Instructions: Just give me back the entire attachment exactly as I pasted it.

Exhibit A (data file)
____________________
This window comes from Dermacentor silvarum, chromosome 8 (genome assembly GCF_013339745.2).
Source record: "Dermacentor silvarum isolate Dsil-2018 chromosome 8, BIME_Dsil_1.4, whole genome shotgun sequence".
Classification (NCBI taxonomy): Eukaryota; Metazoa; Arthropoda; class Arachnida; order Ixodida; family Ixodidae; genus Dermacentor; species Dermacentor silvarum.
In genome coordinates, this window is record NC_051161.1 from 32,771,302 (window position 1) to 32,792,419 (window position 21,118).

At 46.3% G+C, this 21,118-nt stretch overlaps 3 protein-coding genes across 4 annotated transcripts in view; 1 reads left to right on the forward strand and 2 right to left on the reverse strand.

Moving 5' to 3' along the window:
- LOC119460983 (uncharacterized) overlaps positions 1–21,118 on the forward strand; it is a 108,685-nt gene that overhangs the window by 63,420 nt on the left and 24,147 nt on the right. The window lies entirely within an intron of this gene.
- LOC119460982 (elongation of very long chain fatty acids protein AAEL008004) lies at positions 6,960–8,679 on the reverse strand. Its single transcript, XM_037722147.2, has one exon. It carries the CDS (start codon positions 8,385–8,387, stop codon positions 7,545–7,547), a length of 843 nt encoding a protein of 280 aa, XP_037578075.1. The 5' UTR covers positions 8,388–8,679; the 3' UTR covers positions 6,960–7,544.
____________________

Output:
This window comes from Dermacentor silvarum, chromosome 8 (genome assembly GCF_013339745.2).
Source record: "Dermacentor silvarum isolate Dsil-2018 chromosome 8, BIME_Dsil_1.4, whole genome shotgun sequence".
Classification (NCBI taxonomy): Eukaryota; Metazoa; Arthropoda; class Arachnida; order Ixodida; family Ixodidae; genus Dermacentor; species Dermacentor silvarum.
In genome coordinates, this window is record NC_051161.1 from 32,771,302 (window position 1) to 32,792,419 (window position 21,118).

At 46.3% G+C, this 21,118-nt stretch overlaps 3 protein-coding genes across 4 annotated transcripts in view; 1 reads left to right on the forward strand and 2 right to left on the reverse strand.

Moving 5' to 3' along the window:
- LOC119460983 (uncharacterized) overlaps positions 1–21,118 on the forward strand; it is a 108,685-nt gene that overhangs the window by 63,420 nt on the left and 24,147 nt on the right. The window lies entirely within an intron of this gene.
- LOC119460982 (elongation of very long chain fatty acids protein AAEL008004) lies at positions 6,960–8,679 on the reverse strand. Its single transcript, XM_037722147.2, has one exon. It carries the CDS (start codon positions 8,385–8,387, stop codon positions 7,545–7,547), a length of 843 nt encoding a protein of 280 aa, XP_037578075.1. The 5' UTR covers positions 8,388–8,679; the 3' UTR covers positions 6,960–7,544.